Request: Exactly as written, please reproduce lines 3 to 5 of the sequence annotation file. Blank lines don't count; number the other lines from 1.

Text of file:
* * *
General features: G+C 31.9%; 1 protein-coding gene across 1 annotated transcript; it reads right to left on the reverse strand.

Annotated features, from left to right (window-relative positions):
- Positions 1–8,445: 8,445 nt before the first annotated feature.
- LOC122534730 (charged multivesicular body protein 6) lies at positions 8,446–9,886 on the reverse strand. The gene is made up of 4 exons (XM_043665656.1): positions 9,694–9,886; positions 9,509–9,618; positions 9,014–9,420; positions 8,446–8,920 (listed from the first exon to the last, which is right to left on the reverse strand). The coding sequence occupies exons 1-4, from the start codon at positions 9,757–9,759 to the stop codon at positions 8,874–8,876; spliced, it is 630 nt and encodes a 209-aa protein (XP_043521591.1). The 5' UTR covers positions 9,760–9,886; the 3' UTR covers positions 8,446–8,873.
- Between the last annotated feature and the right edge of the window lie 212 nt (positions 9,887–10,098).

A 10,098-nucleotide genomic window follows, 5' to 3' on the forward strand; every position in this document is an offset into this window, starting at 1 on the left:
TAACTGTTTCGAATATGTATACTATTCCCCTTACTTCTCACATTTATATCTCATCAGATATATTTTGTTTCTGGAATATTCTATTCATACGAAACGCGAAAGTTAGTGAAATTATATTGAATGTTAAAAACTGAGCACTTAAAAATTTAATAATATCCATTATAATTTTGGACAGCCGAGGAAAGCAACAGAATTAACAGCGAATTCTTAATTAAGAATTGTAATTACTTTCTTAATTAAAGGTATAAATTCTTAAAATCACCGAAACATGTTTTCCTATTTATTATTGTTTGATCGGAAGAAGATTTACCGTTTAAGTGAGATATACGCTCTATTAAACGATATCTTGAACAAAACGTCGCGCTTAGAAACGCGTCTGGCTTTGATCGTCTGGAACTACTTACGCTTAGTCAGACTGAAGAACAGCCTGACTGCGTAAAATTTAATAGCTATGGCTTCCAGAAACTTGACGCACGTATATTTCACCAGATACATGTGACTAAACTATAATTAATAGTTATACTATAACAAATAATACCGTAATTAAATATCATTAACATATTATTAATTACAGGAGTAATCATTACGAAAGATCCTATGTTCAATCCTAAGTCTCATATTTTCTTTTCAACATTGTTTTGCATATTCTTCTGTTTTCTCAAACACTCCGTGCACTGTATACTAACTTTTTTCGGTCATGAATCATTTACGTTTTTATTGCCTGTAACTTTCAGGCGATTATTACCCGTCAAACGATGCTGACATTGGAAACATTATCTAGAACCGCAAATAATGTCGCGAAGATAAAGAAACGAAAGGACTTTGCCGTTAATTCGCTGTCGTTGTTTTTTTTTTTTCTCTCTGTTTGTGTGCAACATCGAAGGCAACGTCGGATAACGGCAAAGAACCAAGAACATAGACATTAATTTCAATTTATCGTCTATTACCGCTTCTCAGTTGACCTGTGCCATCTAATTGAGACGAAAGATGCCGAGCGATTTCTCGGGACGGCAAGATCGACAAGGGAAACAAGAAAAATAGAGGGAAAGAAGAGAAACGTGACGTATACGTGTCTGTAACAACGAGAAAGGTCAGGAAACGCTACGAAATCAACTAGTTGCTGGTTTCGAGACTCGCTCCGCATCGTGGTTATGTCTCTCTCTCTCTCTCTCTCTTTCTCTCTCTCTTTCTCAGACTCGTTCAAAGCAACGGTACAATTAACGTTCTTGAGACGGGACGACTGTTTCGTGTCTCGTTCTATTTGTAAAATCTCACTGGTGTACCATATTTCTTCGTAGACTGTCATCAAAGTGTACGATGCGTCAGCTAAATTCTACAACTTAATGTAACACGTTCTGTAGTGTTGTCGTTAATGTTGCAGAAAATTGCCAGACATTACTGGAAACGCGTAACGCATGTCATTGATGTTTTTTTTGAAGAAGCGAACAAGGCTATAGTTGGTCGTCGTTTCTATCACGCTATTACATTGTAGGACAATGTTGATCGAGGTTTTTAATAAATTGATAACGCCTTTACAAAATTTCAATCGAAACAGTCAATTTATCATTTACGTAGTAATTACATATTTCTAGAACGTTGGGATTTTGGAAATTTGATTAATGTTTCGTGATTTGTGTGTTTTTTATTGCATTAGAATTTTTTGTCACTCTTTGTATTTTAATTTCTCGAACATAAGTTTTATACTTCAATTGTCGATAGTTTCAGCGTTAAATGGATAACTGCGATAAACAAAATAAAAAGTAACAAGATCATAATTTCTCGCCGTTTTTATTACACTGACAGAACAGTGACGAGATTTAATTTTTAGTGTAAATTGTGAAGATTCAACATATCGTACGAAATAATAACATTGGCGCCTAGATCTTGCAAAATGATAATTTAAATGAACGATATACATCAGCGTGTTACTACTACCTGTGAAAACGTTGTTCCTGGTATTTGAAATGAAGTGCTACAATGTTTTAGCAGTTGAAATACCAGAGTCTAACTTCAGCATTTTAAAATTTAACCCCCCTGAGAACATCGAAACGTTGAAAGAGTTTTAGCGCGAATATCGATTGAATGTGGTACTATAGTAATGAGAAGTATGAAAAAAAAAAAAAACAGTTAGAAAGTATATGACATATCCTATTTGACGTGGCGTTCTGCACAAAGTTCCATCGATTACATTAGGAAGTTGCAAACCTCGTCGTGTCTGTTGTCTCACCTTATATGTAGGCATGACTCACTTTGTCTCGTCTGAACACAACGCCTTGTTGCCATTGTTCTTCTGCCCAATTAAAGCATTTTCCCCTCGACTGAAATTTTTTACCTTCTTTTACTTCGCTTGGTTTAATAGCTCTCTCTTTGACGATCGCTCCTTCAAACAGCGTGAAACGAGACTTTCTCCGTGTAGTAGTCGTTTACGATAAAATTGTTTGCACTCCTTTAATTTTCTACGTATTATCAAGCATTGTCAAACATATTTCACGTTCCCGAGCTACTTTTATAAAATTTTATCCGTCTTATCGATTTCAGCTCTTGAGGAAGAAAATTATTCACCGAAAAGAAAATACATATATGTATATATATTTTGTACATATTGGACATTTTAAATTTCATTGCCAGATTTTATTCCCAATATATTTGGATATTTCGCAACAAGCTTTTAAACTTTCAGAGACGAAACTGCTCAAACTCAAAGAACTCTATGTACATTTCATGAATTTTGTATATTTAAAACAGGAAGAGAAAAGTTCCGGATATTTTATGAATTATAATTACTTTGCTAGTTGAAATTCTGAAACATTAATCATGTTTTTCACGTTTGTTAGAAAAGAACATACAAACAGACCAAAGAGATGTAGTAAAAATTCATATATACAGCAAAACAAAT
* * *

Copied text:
- Positions 1–8,445: 8,445 nt before the first annotated feature.
- LOC122534730 (charged multivesicular body protein 6) lies at positions 8,446–9,886 on the reverse strand. The gene is made up of 4 exons (XM_043665656.1): positions 9,694–9,886; positions 9,509–9,618; positions 9,014–9,420; positions 8,446–8,920 (listed from the first exon to the last, which is right to left on the reverse strand). The coding sequence occupies exons 1-4, from the start codon at positions 9,757–9,759 to the stop codon at positions 8,874–8,876; spliced, it is 630 nt and encodes a 209-aa protein (XP_043521591.1). The 5' UTR covers positions 9,760–9,886; the 3' UTR covers positions 8,446–8,873.
- Between the last annotated feature and the right edge of the window lie 212 nt (positions 9,887–10,098).